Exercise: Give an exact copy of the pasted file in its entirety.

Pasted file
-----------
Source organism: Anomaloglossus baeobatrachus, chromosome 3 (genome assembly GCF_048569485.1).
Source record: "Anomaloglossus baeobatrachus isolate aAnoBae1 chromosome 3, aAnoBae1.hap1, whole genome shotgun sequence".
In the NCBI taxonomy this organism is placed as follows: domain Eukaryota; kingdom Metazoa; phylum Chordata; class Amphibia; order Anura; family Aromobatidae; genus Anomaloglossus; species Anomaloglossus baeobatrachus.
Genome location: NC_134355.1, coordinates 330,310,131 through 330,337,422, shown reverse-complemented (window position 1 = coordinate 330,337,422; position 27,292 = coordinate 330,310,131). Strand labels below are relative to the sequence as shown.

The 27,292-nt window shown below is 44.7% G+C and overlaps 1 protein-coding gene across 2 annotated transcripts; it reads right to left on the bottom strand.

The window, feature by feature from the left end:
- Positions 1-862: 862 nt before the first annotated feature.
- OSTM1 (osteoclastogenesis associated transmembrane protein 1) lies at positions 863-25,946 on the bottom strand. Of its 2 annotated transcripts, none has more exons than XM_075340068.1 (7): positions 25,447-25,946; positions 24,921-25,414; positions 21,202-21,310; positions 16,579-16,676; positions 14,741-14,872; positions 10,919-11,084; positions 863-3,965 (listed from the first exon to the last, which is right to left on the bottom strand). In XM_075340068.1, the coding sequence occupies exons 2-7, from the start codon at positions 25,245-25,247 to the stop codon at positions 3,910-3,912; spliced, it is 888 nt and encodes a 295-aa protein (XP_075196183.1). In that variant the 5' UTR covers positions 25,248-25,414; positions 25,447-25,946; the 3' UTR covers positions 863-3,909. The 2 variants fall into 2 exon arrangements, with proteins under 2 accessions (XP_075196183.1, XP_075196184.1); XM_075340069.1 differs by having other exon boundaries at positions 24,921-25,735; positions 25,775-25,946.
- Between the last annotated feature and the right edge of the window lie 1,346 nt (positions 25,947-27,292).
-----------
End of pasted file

Source organism: Anomaloglossus baeobatrachus, chromosome 3 (genome assembly GCF_048569485.1).
Source record: "Anomaloglossus baeobatrachus isolate aAnoBae1 chromosome 3, aAnoBae1.hap1, whole genome shotgun sequence".
In the NCBI taxonomy this organism is placed as follows: domain Eukaryota; kingdom Metazoa; phylum Chordata; class Amphibia; order Anura; family Aromobatidae; genus Anomaloglossus; species Anomaloglossus baeobatrachus.
Genome location: NC_134355.1, coordinates 330,310,131 through 330,337,422, shown reverse-complemented (window position 1 = coordinate 330,337,422; position 27,292 = coordinate 330,310,131). Strand labels below are relative to the sequence as shown.

The 27,292-nt window shown below is 44.7% G+C and overlaps 1 protein-coding gene across 2 annotated transcripts; it reads right to left on the bottom strand.

The window, feature by feature from the left end:
- Positions 1-862: 862 nt before the first annotated feature.
- OSTM1 (osteoclastogenesis associated transmembrane protein 1) lies at positions 863-25,946 on the bottom strand. Of its 2 annotated transcripts, none has more exons than XM_075340068.1 (7): positions 25,447-25,946; positions 24,921-25,414; positions 21,202-21,310; positions 16,579-16,676; positions 14,741-14,872; positions 10,919-11,084; positions 863-3,965 (listed from the first exon to the last, which is right to left on the bottom strand). In XM_075340068.1, the coding sequence occupies exons 2-7, from the start codon at positions 25,245-25,247 to the stop codon at positions 3,910-3,912; spliced, it is 888 nt and encodes a 295-aa protein (XP_075196183.1). In that variant the 5' UTR covers positions 25,248-25,414; positions 25,447-25,946; the 3' UTR covers positions 863-3,909. The 2 variants fall into 2 exon arrangements, with proteins under 2 accessions (XP_075196183.1, XP_075196184.1); XM_075340069.1 differs by having other exon boundaries at positions 24,921-25,735; positions 25,775-25,946.
- Between the last annotated feature and the right edge of the window lie 1,346 nt (positions 25,947-27,292).